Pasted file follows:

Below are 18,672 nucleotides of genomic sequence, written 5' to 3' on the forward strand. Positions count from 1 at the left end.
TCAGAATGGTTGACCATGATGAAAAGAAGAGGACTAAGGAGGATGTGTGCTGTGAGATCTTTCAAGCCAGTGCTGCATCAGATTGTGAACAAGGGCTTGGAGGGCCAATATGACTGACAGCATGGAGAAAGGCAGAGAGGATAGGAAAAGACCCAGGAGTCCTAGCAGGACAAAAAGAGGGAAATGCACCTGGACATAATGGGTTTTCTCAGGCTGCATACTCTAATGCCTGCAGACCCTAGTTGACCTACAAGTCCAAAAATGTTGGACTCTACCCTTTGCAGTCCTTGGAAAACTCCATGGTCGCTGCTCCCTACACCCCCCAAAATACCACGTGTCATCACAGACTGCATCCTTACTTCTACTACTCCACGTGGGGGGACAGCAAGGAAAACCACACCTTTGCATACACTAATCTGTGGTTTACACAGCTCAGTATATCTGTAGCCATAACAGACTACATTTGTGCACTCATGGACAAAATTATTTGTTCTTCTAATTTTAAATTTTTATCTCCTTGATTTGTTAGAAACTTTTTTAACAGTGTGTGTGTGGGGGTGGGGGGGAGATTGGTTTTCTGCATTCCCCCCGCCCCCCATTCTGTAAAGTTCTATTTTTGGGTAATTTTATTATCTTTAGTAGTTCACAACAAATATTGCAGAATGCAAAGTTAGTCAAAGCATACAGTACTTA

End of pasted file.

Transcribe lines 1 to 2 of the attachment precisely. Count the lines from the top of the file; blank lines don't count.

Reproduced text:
Below are 18,672 nucleotides of genomic sequence, written 5' to 3' on the forward strand. Positions count from 1 at the left end.
TCAGAATGGTTGACCATGATGAAAAGAAGAGGACTAAGGAGGATGTGTGCTGTGAGATCTTTCAAGCCAGTGCTGCATCAGATTGTGAACAAGGGCTTGGAGGGCCAATATGACTGACAGCATGGAGAAAGGCAGAGAGGATAGGAAAAGACCCAGGAGTCCTAGCAGGACAAAAAGAGGGAAATGCACCTGGACATAATGGGTTTTCTCAGGCTGCATACTCTAATGCCTGCAGACCCTAGTTGACCTACAAGTCCAAAAATGTTGGACTCTACCCTTTGCAGTCCTTGGAAAACTCCATGGTCGCTGCTCCCTACACCCCCCAAAATACCACGTGTCATCACAGACTGCATCCTTACTTCTACTACTCCACGTGGGGGGACAGCAAGGAAAACCACACCTTTGCATACACTAATCTGTGGTTTACACAGCTCAGTATATCTGTAGCCATAACAGACTACATTTGTGCACTCATGGACAAAATTATTTGTTCTTCTAATTTTAAATTTTTATCTCCTTGATTTGTTAGAAACTTTTTTAACAGTGTGTGTGTGGGGGTGGGGGGGAGATTGGTTTTCTGCATTCCCCCCGCCCCCCATTCTGTAAAGTTCTATTTTTGGGTAATTTTATTATCTTTAGTAGTTCACAACAAATATTGCAGAATGCAAAGTTAGTCAAAGCATACAGTACTTA